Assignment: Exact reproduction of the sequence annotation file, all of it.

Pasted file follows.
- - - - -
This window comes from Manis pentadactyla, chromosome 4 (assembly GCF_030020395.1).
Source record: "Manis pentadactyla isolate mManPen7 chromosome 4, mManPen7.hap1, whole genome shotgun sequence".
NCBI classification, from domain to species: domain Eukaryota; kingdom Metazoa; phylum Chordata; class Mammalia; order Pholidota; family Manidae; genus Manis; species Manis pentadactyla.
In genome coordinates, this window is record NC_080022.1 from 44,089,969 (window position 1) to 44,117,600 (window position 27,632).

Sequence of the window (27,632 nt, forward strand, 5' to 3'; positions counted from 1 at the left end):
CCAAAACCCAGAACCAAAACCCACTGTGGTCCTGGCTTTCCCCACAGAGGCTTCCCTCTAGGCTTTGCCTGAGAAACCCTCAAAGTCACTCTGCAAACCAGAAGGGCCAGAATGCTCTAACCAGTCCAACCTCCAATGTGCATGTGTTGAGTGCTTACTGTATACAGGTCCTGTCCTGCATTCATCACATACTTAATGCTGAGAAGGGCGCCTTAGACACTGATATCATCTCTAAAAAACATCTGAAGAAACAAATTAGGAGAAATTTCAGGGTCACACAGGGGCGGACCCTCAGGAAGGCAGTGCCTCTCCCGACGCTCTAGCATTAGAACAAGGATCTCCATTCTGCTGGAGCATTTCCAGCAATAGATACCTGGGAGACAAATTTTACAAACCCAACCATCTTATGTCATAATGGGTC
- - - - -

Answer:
This window comes from Manis pentadactyla, chromosome 4 (assembly GCF_030020395.1).
Source record: "Manis pentadactyla isolate mManPen7 chromosome 4, mManPen7.hap1, whole genome shotgun sequence".
NCBI classification, from domain to species: domain Eukaryota; kingdom Metazoa; phylum Chordata; class Mammalia; order Pholidota; family Manidae; genus Manis; species Manis pentadactyla.
In genome coordinates, this window is record NC_080022.1 from 44,089,969 (window position 1) to 44,117,600 (window position 27,632).

Sequence of the window (27,632 nt, forward strand, 5' to 3'; positions counted from 1 at the left end):
CCAAAACCCAGAACCAAAACCCACTGTGGTCCTGGCTTTCCCCACAGAGGCTTCCCTCTAGGCTTTGCCTGAGAAACCCTCAAAGTCACTCTGCAAACCAGAAGGGCCAGAATGCTCTAACCAGTCCAACCTCCAATGTGCATGTGTTGAGTGCTTACTGTATACAGGTCCTGTCCTGCATTCATCACATACTTAATGCTGAGAAGGGCGCCTTAGACACTGATATCATCTCTAAAAAACATCTGAAGAAACAAATTAGGAGAAATTTCAGGGTCACACAGGGGCGGACCCTCAGGAAGGCAGTGCCTCTCCCGACGCTCTAGCATTAGAACAAGGATCTCCATTCTGCTGGAGCATTTCCAGCAATAGATACCTGGGAGACAAATTTTACAAACCCAACCATCTTATGTCATAATGGGTC